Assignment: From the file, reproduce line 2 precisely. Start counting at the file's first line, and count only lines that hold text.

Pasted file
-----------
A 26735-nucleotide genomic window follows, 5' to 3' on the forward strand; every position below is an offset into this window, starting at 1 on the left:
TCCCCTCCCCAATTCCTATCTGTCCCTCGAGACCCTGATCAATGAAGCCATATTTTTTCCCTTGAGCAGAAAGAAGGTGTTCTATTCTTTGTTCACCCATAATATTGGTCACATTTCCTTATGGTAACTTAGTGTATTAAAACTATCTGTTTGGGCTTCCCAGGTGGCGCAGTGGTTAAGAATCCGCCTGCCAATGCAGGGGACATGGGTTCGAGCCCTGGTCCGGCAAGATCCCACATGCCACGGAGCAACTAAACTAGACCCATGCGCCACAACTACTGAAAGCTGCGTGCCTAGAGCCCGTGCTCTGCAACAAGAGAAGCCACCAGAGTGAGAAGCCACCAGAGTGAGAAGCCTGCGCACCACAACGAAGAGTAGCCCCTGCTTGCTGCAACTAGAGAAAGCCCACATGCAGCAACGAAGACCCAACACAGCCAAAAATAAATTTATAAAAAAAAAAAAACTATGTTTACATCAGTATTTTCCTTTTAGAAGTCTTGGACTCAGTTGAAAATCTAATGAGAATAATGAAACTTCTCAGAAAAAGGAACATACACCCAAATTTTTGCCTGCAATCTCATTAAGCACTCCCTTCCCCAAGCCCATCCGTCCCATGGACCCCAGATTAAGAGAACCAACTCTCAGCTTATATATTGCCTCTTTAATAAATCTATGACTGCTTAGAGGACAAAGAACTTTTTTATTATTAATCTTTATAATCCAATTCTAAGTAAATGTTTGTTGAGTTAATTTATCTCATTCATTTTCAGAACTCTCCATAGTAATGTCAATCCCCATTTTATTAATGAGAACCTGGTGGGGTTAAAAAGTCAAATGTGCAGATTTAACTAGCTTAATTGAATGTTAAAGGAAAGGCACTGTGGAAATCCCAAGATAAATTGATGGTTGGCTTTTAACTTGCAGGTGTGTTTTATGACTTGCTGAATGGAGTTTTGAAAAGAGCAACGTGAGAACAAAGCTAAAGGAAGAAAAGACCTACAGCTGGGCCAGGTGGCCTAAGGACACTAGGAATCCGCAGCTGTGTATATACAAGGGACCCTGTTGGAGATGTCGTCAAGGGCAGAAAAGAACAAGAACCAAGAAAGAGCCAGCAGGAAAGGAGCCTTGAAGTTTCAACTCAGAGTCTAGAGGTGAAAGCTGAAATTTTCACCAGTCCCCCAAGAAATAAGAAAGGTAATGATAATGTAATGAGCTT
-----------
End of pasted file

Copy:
TCCCCTCCCCAATTCCTATCTGTCCCTCGAGACCCTGATCAATGAAGCCATATTTTTTCCCTTGAGCAGAAAGAAGGTGTTCTATTCTTTGTTCACCCATAATATTGGTCACATTTCCTTATGGTAACTTAGTGTATTAAAACTATCTGTTTGGGCTTCCCAGGTGGCGCAGTGGTTAAGAATCCGCCTGCCAATGCAGGGGACATGGGTTCGAGCCCTGGTCCGGCAAGATCCCACATGCCACGGAGCAACTAAACTAGACCCATGCGCCACAACTACTGAAAGCTGCGTGCCTAGAGCCCGTGCTCTGCAACAAGAGAAGCCACCAGAGTGAGAAGCCACCAGAGTGAGAAGCCTGCGCACCACAACGAAGAGTAGCCCCTGCTTGCTGCAACTAGAGAAAGCCCACATGCAGCAACGAAGACCCAACACAGCCAAAAATAAATTTATAAAAAAAAAAAAACTATGTTTACATCAGTATTTTCCTTTTAGAAGTCTTGGACTCAGTTGAAAATCTAATGAGAATAATGAAACTTCTCAGAAAAAGGAACATACACCCAAATTTTTGCCTGCAATCTCATTAAGCACTCCCTTCCCCAAGCCCATCCGTCCCATGGACCCCAGATTAAGAGAACCAACTCTCAGCTTATATATTGCCTCTTTAATAAATCTATGACTGCTTAGAGGACAAAGAACTTTTTTATTATTAATCTTTATAATCCAATTCTAAGTAAATGTTTGTTGAGTTAATTTATCTCATTCATTTTCAGAACTCTCCATAGTAATGTCAATCCCCATTTTATTAATGAGAACCTGGTGGGGTTAAAAAGTCAAATGTGCAGATTTAACTAGCTTAATTGAATGTTAAAGGAAAGGCACTGTGGAAATCCCAAGATAAATTGATGGTTGGCTTTTAACTTGCAGGTGTGTTTTATGACTTGCTGAATGGAGTTTTGAAAAGAGCAACGTGAGAACAAAGCTAAAGGAAGAAAAGACCTACAGCTGGGCCAGGTGGCCTAAGGACACTAGGAATCCGCAGCTGTGTATATACAAGGGACCCTGTTGGAGATGTCGTCAAGGGCAGAAAAGAACAAGAACCAAGAAAGAGCCAGCAGGAAAGGAGCCTTGAAGTTTCAACTCAGAGTCTAGAGGTGAAAGCTGAAATTTTCACCAGTCCCCCAAGAAATAAGAAAGGTAATGATAATGTAATGAGCTT